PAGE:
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Work in Progress: Engineering Design in Secondary Biology

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Conference

2017 ASEE Annual Conference & Exposition

Location

Columbus, Ohio

Publication Date

June 24, 2017

Start Date

June 24, 2017

End Date

June 28, 2017

Conference Session

DEED Postcard Session 1

Tagged Division

Design in Engineering Education

Tagged Topic

Diversity

Page Count

8

DOI

10.18260/1-2--29154

Permanent URL

https://peer.asee.org/29154

Download Count

167

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Paper Authors

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Kathy Lea Malone The Ohio State University

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Kathy L. Malone is a Assistant Professor in Science Education. Her research interests include the incorporation of model-based reasoning, and engineering design in K12 classrooms.

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Anita M. Schuchardt University of Minnesota

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Courtney R. Irwin The Ohio State University

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Doctoral student in Teaching and Learning, STEM Education

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Rachel Louis Kajfez The Ohio State University Orcid 16x16 orcid.org/0000-0001-9745-1921

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Dr. Rachel Louis Kajfez is an Assistant Professor in the Department of Engineering Education at The Ohio State University. She earned her B.S. and M.S. degrees in Civil Engineering from Ohio State and earned her Ph.D. in Engineering Education from Virginia Tech. Her research interests focus on the intersection between motivation and identity of undergraduate and graduate students, first-year engineering programs, mixed methods research, and innovative approaches to teaching.

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Karen E. Irving The Ohio State University

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Karen E. Irving is an Associate Professor in the School of Teaching and Learning at The Ohio State University. She earned her B.S. and M.S. in Chemistry at Bucknell University and Ph.D. in Science Education at the University of Virginia. Dr. Irving was co-principal investigator on the Connected Classrooms in Promoting Achievement in Mathematics and Science project supported by the Institute of Education Sciences and an NSF funded Track 2: GK-12, Optimization and Institutionalization of the Science Fellows Supporting Teachers (SFST) Program. She is former chair of the Chair of the Columbus Section of The American Chemical Society and is a member of NARST, ASTE, ACS and NSTA. Current projects include being principal investigator on the ENABLE STEM NSF Noyce grant and two ITQ funded Engineering is Elementary projects, as well as work on effective and appropriate use of modeling in middle and secondary school classrooms.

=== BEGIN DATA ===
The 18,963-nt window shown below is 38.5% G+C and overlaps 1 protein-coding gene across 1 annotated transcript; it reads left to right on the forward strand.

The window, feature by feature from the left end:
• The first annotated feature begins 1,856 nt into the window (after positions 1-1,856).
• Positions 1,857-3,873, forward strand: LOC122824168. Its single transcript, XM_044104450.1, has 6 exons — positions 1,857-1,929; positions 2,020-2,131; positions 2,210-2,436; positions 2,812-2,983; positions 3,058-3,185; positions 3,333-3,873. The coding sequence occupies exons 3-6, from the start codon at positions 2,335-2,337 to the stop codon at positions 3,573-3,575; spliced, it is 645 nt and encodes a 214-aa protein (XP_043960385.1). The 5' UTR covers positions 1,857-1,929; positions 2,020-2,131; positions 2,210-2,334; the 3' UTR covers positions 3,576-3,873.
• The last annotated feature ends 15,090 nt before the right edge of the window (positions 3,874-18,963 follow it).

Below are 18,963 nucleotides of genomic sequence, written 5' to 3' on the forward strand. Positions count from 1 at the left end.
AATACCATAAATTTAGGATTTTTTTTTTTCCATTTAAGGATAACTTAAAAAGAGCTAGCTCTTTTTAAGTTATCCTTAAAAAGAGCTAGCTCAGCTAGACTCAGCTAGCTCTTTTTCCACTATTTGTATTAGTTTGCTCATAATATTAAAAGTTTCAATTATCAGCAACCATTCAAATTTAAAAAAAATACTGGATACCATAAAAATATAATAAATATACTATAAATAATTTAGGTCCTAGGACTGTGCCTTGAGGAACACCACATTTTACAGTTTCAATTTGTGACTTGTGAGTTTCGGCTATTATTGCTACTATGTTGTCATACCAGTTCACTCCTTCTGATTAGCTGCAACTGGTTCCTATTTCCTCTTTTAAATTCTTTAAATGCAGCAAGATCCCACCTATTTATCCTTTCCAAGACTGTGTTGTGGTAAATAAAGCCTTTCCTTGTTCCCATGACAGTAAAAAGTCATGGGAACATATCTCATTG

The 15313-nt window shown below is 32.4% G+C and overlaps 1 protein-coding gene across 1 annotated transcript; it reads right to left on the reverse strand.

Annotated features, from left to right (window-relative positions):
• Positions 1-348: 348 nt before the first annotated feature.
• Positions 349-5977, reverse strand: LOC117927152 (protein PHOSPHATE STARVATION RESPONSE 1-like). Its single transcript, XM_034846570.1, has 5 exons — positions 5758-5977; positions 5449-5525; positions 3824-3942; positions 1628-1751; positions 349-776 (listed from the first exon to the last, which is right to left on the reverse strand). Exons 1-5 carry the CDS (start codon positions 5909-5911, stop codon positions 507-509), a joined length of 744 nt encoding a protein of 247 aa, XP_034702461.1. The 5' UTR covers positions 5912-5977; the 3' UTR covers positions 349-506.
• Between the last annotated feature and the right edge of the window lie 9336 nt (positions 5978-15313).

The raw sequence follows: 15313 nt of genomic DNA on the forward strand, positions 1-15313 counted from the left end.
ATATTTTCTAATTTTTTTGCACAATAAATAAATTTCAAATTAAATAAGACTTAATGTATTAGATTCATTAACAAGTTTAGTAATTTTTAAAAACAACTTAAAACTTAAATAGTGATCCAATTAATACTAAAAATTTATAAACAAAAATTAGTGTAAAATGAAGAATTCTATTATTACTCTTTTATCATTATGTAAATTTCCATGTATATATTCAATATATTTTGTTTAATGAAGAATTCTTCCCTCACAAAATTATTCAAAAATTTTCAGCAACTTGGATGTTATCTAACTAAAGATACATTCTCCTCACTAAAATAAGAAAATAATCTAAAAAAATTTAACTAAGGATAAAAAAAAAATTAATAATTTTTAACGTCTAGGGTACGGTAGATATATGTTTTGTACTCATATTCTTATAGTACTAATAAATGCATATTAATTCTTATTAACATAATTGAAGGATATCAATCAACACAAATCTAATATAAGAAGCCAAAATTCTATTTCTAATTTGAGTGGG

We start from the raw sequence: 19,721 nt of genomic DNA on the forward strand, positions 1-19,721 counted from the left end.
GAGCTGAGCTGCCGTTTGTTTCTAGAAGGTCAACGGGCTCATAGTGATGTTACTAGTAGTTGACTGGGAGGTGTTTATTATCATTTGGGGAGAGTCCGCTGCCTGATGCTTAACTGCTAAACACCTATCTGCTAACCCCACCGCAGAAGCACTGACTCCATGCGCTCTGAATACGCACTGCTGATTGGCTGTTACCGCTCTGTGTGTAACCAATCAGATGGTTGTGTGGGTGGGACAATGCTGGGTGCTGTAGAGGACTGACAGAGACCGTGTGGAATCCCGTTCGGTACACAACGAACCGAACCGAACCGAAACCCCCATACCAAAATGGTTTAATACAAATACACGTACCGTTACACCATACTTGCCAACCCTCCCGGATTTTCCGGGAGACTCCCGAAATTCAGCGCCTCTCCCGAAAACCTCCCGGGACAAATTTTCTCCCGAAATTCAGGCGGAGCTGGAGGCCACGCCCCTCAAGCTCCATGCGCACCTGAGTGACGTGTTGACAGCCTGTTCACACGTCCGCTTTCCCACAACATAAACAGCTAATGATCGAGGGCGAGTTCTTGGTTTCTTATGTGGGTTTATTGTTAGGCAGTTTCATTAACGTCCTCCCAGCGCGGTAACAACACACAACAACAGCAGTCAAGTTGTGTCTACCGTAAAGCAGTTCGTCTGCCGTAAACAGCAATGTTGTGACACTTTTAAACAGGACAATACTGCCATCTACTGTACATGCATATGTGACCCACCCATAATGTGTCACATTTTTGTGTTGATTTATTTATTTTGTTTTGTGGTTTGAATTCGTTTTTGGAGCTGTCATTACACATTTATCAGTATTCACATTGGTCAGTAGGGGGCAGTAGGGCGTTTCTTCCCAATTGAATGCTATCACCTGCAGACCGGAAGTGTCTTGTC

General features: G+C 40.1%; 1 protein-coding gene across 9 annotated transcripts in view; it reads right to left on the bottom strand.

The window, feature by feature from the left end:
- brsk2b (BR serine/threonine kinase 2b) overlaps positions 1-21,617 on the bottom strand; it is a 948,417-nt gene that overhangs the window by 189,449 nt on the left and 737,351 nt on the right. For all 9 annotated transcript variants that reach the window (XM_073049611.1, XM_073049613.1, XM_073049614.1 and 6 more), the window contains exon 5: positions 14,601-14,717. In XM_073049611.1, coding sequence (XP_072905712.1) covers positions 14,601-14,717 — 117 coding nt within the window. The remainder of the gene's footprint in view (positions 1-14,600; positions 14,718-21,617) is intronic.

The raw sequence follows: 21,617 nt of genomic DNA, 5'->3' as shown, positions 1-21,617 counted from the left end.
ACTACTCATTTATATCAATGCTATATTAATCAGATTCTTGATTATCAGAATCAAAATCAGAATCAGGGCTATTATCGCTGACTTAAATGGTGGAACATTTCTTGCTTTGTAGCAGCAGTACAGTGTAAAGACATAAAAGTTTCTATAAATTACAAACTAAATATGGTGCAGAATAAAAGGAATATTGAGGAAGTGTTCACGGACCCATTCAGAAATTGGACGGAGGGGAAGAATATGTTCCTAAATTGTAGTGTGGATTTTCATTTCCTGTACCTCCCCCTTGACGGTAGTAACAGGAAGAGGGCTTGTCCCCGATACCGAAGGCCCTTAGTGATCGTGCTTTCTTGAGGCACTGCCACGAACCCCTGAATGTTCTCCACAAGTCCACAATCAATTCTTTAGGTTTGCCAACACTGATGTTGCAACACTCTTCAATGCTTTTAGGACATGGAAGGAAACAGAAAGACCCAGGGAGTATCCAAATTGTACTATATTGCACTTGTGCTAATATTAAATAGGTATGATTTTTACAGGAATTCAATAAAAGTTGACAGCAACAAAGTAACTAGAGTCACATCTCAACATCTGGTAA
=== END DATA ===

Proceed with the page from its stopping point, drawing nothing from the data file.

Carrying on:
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Abstract

Creating engineering design challenges is never easy. For seasoned engineers in academia, creating real-world context and content rich problems is difficult. For K-12 teachers, this task is even more challenging given their often limited experience with engineering. However, with initiatives such as the Next Generation Science Standard (NGSS) that explicitly include engineering design as a topic, it is essential to understand teachers’ ability to create and integrate design challenges into their courses. This Work in Progress paper evaluates engineering design challenges created by secondary biology teachers during a summer modeling based workshop.

During the summer workshop, secondary school teachers assumed the role of students and learned about engineering design by direct instruction in order to create engineering design challenges that were based in the life sciences. Teams of 3-5 teachers representing a variety of schools created the challenges and posted videos of their plans on an online platform (Edthena). Teachers from other teams and the workshop leaders provided feedback on the online platform about how well the proposed engineering design challenge would allow students to engage in engineering design practices. The teachers then revised their plans and uploaded new videos of their work for additional feedback. Both sets of videos were evaluated and scored using the same engineering design challenge rubric that included criteria such as the open-endedness of the problem, use of constraints and criteria, and the potential for iteration in the designs.

The initial results of our work show that teachers often struggle with making their design challenges open-ended as opposed to closed-ended single solution problems. Additionally, they view constraints and criteria as aspects of the educational experience instead of elements of the design problems (i.e., the students do not have access to computers instead of the solution can only use the materials provided). We are in the initial stages of analyzing this data for patterns of improvement. We plan to use the results to develop interventions targeting the engineering practices that teachers find challenging, thereby improving their ability to create engineering design challenges that can be integrated into existing science curricula.

Malone, K. L., & Schuchardt, A. M., & Irwin, C. R., & Kajfez, R. L., & Irving, K. E. (2017, June), Work in Progress: Engineering Design in Secondary Biology Paper presented at 2017 ASEE Annual Conference & Exposition, Columbus, Ohio. 10.18260/1-2--29154

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